I’ll also be doing my least favorite mountain bike race – the Chupacabras. Why is it my least favorite? About 35 miles or so of flat Rio Grande levee. Ugghh. All the Mexican roadies pin that section with team tactics and leave everyone in their wake. No skill required. The skill sections are brief and require more hiking skills than riding skills. A free jersey to the top 600 makes it worth while. They also give away lots of other cool swag. It is quite an experience and it is worth doing if you ever get the itch for an interesting event in the border city of Juarez, Chih, Mexico.
The next weekend after that I’m doing my first 100 mile off road adventure, the Zuni 100. I think most people are calling them “hundies”. That makes me think of some weird sort of diaper or German brief, so I’ll just refer to them as a 100 miler. The one I’m doing is at moderate elevation and has only modest climbing. It’s almost all single track, some of which I’ve ridden. My skills should help me.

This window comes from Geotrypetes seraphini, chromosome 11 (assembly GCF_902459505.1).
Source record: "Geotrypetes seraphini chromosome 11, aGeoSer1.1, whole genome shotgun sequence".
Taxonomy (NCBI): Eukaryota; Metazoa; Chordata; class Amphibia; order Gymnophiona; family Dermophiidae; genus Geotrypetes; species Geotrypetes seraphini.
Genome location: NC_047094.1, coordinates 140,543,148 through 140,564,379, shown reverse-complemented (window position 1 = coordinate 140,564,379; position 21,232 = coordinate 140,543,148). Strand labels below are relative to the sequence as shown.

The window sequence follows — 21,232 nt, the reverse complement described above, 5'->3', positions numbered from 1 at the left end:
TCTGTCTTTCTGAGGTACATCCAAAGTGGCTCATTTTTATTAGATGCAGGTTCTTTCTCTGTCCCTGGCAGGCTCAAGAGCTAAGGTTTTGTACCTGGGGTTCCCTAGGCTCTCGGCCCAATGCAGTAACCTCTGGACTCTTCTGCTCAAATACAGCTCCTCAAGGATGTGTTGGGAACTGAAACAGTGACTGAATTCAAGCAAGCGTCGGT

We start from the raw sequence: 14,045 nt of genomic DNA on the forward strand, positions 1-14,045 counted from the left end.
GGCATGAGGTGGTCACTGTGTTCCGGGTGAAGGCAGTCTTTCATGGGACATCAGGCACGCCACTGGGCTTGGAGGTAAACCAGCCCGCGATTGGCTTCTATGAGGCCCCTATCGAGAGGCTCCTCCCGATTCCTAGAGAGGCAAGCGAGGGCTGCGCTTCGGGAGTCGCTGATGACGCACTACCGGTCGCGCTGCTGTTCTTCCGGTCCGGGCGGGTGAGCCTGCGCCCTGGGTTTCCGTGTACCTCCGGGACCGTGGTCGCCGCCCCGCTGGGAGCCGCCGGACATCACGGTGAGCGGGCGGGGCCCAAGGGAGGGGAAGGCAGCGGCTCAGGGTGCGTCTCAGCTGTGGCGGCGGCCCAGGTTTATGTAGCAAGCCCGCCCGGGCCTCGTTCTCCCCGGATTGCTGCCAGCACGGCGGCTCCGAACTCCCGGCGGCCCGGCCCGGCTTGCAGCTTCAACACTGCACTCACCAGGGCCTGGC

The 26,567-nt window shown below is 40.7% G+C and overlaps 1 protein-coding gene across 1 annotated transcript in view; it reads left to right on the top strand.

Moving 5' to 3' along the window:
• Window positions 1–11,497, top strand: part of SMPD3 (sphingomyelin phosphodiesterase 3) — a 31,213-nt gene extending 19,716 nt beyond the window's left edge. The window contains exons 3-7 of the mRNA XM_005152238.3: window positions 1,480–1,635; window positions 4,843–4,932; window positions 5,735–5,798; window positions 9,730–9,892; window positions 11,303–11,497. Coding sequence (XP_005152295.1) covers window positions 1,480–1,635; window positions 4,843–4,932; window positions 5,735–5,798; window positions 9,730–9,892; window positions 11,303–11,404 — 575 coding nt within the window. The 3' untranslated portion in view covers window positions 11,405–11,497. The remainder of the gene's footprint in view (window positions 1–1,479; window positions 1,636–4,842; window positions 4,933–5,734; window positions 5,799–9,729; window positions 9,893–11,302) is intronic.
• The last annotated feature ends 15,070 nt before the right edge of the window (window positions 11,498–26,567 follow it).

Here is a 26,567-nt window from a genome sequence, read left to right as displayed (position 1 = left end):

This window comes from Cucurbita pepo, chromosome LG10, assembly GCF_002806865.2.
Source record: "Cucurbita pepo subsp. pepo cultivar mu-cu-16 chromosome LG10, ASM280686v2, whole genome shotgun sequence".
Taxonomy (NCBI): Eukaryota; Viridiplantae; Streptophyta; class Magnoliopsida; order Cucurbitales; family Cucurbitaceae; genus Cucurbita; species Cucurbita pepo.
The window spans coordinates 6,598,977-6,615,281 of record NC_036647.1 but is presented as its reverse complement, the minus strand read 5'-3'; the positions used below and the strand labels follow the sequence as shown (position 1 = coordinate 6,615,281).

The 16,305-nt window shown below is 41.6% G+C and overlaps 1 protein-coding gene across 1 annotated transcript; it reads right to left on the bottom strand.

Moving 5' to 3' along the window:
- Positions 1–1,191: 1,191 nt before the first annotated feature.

I’m glad I own a dualie 29er.
For the last year, I’ve been dropping hints to race promoters everywhere that something has to be done about the crappy prizes and nik naks that are handed out at races. I know I’m not the only one. This past spring BIKE Magazine had an article about how mountain biking lacks “the prize”….like the Stanley Cup. Any of you who have stood on the podium or browsed the prize table while struggling to remain standing after a race…..this blog posting is for you. For your entertainment, I have gathered some of my stash. Half of it is buried somewhere in a closet. Others have made it to the landfill.